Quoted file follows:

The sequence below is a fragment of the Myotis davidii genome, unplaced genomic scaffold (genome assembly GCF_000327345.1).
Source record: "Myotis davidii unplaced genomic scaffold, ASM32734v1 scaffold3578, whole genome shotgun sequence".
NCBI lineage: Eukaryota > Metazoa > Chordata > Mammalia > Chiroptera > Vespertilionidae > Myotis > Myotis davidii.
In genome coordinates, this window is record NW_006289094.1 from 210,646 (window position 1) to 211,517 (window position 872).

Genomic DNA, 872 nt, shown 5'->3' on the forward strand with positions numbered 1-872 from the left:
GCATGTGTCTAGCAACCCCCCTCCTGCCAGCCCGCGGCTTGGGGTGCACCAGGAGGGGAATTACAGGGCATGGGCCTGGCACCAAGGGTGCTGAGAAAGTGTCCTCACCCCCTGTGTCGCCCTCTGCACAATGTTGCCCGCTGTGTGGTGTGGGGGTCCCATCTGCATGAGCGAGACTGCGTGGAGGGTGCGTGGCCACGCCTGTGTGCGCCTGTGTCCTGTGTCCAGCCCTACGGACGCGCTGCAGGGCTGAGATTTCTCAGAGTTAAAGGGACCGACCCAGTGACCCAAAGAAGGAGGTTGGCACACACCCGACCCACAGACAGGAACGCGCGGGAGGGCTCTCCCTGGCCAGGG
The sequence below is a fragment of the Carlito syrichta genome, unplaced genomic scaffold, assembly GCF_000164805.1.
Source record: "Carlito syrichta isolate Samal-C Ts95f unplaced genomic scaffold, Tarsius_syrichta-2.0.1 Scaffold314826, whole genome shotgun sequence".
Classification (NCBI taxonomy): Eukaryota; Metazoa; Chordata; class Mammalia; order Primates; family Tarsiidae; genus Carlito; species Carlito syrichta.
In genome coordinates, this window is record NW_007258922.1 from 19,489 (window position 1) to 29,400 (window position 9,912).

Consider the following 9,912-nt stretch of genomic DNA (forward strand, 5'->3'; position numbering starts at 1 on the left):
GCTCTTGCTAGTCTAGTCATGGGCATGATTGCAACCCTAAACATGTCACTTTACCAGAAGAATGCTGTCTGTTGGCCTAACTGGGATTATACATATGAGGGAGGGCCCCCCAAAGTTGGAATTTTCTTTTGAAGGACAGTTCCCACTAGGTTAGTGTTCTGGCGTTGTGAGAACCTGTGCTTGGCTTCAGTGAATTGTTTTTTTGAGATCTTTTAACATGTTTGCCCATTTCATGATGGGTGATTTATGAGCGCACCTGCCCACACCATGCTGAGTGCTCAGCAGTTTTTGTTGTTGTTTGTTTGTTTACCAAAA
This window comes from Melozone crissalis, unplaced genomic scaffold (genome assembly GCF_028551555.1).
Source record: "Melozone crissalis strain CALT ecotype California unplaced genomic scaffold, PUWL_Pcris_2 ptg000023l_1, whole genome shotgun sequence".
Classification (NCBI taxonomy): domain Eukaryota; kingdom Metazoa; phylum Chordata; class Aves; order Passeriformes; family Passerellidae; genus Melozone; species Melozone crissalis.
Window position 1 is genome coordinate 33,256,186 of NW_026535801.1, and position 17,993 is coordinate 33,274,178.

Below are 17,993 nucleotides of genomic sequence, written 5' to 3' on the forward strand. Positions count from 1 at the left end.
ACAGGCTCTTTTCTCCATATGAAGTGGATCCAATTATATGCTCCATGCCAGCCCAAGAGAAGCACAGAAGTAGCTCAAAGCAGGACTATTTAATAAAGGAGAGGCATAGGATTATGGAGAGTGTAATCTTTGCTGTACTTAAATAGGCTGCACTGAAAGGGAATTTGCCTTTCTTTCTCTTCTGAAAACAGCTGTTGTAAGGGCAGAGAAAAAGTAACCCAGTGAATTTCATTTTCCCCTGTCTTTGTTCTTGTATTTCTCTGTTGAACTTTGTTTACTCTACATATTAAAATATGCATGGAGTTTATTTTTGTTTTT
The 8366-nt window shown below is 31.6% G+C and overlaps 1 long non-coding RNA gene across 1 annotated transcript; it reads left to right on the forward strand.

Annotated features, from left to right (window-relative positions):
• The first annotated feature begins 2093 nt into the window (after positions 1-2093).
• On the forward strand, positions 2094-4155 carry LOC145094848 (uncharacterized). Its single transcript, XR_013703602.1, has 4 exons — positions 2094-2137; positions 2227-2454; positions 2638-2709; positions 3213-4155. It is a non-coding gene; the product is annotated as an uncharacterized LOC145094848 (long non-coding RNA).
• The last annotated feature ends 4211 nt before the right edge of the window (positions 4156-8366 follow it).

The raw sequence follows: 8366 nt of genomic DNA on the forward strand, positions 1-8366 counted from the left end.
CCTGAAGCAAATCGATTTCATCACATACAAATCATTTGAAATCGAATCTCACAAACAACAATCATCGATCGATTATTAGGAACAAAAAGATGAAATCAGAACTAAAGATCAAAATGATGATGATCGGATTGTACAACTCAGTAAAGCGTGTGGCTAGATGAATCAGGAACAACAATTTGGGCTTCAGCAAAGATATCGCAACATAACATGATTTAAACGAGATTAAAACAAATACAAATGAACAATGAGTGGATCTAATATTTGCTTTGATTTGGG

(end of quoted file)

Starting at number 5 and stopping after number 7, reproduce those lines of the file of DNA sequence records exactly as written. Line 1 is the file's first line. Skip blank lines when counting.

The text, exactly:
Genomic DNA, 872 nt, shown 5'->3' on the forward strand with positions numbered 1-872 from the left:
GCATGTGTCTAGCAACCCCCCTCCTGCCAGCCCGCGGCTTGGGGTGCACCAGGAGGGGAATTACAGGGCATGGGCCTGGCACCAAGGGTGCTGAGAAAGTGTCCTCACCCCCTGTGTCGCCCTCTGCACAATGTTGCCCGCTGTGTGGTGTGGGGGTCCCATCTGCATGAGCGAGACTGCGTGGAGGGTGCGTGGCCACGCCTGTGTGCGCCTGTGTCCTGTGTCCAGCCCTACGGACGCGCTGCAGGGCTGAGATTTCTCAGAGTTAAAGGGACCGACCCAGTGACCCAAAGAAGGAGGTTGGCACACACCCGACCCACAGACAGGAACGCGCGGGAGGGCTCTCCCTGGCCAGGG
The sequence below is a fragment of the Carlito syrichta genome, unplaced genomic scaffold, assembly GCF_000164805.1.